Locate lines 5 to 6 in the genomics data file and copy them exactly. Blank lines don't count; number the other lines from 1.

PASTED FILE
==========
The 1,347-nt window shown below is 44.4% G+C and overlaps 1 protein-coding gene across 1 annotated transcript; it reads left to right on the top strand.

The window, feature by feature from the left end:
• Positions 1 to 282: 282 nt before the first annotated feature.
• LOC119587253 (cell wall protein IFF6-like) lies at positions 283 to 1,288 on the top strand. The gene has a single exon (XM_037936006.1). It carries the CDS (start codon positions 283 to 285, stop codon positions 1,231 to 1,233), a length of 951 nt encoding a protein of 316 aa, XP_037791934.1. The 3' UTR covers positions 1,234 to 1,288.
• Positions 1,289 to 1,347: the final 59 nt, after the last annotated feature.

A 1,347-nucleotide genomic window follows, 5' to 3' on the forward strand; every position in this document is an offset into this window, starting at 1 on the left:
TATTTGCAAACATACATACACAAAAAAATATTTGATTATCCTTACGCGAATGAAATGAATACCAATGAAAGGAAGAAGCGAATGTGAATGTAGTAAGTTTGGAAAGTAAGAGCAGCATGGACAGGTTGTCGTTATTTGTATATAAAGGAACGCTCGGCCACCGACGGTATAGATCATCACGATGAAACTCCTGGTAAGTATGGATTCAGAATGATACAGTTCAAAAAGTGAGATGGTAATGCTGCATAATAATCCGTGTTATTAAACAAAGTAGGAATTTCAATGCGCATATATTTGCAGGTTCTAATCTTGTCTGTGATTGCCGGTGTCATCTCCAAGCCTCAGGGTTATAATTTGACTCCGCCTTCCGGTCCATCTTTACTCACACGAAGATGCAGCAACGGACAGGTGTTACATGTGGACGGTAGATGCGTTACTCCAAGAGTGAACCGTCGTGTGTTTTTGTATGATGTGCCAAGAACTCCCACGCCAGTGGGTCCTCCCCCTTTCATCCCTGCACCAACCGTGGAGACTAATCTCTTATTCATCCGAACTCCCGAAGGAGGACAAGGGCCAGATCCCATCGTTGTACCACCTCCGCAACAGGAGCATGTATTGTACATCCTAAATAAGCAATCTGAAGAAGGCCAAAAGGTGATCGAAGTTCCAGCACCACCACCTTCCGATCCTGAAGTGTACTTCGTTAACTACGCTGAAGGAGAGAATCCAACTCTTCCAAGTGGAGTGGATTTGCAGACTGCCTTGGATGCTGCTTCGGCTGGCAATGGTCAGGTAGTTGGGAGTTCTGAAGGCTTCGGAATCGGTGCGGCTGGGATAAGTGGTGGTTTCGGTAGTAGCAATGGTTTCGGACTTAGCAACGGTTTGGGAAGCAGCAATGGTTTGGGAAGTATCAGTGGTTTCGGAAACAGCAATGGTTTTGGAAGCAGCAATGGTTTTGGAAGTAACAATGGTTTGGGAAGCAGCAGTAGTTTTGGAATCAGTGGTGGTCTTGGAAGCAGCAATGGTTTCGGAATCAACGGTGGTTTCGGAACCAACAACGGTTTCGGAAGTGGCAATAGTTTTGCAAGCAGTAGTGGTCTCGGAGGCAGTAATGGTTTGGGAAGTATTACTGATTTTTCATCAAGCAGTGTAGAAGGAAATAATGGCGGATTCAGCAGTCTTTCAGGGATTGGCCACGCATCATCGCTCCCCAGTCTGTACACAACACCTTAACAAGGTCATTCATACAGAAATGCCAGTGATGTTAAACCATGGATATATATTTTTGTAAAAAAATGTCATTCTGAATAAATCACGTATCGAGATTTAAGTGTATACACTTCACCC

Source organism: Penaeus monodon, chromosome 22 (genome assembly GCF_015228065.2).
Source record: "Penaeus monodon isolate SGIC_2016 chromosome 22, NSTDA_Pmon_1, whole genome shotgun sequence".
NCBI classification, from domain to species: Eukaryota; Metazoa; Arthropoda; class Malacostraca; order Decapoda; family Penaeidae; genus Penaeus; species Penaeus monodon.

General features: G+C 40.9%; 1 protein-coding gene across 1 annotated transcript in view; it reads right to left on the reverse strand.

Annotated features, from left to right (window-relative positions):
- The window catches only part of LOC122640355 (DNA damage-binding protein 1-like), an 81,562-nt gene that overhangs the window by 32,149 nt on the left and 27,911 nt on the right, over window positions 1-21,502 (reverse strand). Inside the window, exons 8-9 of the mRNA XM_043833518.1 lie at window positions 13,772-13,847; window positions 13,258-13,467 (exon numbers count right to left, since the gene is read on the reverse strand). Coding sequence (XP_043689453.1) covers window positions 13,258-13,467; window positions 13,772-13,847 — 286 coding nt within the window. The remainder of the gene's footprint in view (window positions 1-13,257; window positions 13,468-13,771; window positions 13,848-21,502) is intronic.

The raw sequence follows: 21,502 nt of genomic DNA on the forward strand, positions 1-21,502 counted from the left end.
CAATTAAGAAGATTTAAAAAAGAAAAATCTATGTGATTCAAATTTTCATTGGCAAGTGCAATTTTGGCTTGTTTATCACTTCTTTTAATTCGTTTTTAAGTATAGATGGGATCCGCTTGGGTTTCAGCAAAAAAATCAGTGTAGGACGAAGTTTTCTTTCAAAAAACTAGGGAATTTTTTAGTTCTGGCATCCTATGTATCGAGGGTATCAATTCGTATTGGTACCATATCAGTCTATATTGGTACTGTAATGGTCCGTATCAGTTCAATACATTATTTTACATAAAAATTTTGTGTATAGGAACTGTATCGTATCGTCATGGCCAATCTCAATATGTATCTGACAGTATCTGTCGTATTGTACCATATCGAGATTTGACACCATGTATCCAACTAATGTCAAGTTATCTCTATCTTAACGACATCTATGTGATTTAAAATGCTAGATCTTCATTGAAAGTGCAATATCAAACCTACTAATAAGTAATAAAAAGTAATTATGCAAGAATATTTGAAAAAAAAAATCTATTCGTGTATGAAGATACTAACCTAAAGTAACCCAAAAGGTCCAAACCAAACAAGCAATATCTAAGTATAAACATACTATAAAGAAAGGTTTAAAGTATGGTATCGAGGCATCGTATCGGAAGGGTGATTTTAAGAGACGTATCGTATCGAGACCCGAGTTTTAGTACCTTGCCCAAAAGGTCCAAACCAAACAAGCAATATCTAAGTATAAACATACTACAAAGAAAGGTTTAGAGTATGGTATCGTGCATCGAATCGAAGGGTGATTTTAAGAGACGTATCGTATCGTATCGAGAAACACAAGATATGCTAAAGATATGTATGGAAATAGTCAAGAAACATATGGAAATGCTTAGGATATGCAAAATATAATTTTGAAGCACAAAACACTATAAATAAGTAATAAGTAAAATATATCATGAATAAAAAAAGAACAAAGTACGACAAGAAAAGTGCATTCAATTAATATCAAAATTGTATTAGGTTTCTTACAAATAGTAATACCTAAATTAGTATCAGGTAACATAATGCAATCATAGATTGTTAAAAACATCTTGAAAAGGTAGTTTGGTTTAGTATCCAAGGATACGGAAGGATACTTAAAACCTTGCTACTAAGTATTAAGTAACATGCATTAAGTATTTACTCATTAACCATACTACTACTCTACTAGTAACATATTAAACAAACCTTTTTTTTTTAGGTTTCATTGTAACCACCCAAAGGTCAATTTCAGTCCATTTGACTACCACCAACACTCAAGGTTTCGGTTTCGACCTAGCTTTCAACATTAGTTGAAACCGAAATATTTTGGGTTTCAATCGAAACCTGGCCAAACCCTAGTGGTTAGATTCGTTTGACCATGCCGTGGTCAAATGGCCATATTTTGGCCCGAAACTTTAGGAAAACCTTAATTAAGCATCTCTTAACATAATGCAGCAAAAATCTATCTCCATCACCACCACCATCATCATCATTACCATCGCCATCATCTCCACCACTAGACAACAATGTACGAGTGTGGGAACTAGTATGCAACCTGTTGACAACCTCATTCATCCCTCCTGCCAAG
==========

• Positions 1,289 to 1,347: the final 59 nt, after the last annotated feature.

A 1,347-nucleotide genomic window follows, 5' to 3' on the forward strand; every position in this document is an offset into this window, starting at 1 on the left: